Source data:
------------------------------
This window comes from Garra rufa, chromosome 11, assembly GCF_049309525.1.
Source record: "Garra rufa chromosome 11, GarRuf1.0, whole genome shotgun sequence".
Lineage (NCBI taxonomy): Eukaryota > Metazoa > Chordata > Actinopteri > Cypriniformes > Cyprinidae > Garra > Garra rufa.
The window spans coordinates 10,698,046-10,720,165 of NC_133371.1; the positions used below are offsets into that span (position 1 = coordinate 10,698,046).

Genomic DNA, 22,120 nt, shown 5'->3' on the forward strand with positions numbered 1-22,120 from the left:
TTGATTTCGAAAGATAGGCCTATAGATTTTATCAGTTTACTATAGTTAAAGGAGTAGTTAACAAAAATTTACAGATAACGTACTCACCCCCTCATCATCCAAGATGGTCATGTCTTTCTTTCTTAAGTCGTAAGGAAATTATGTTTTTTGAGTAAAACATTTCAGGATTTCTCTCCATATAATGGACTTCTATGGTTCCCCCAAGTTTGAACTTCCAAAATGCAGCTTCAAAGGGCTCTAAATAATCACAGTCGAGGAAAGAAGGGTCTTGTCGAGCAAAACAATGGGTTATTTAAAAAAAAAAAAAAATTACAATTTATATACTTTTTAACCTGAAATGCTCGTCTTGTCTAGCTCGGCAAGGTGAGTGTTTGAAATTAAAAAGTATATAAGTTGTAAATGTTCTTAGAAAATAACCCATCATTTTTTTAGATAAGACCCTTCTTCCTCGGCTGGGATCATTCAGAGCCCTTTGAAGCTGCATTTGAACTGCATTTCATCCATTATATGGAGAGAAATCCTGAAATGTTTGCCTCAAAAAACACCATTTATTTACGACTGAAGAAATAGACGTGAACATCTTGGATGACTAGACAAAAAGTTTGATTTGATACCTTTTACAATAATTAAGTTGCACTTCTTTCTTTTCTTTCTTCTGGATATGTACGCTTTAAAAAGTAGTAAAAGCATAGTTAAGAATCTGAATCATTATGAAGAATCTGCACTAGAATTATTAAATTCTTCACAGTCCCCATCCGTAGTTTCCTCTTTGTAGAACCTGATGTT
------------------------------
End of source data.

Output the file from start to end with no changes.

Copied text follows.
This window comes from Garra rufa, chromosome 11, assembly GCF_049309525.1.
Source record: "Garra rufa chromosome 11, GarRuf1.0, whole genome shotgun sequence".
Lineage (NCBI taxonomy): Eukaryota > Metazoa > Chordata > Actinopteri > Cypriniformes > Cyprinidae > Garra > Garra rufa.
The window spans coordinates 10,698,046-10,720,165 of NC_133371.1; the positions used below are offsets into that span (position 1 = coordinate 10,698,046).

Genomic DNA, 22,120 nt, shown 5'->3' on the forward strand with positions numbered 1-22,120 from the left:
TTGATTTCGAAAGATAGGCCTATAGATTTTATCAGTTTACTATAGTTAAAGGAGTAGTTAACAAAAATTTACAGATAACGTACTCACCCCCTCATCATCCAAGATGGTCATGTCTTTCTTTCTTAAGTCGTAAGGAAATTATGTTTTTTGAGTAAAACATTTCAGGATTTCTCTCCATATAATGGACTTCTATGGTTCCCCCAAGTTTGAACTTCCAAAATGCAGCTTCAAAGGGCTCTAAATAATCACAGTCGAGGAAAGAAGGGTCTTGTCGAGCAAAACAATGGGTTATTTAAAAAAAAAAAAAAATTACAATTTATATACTTTTTAACCTGAAATGCTCGTCTTGTCTAGCTCGGCAAGGTGAGTGTTTGAAATTAAAAAGTATATAAGTTGTAAATGTTCTTAGAAAATAACCCATCATTTTTTTAGATAAGACCCTTCTTCCTCGGCTGGGATCATTCAGAGCCCTTTGAAGCTGCATTTGAACTGCATTTCATCCATTATATGGAGAGAAATCCTGAAATGTTTGCCTCAAAAAACACCATTTATTTACGACTGAAGAAATAGACGTGAACATCTTGGATGACTAGACAAAAAGTTTGATTTGATACCTTTTACAATAATTAAGTTGCACTTCTTTCTTTTCTTTCTTCTGGATATGTACGCTTTAAAAAGTAGTAAAAGCATAGTTAAGAATCTGAATCATTATGAAGAATCTGCACTAGAATTATTAAATTCTTCACAGTCCCCATCCGTAGTTTCCTCTTTGTAGAACCTGATGTT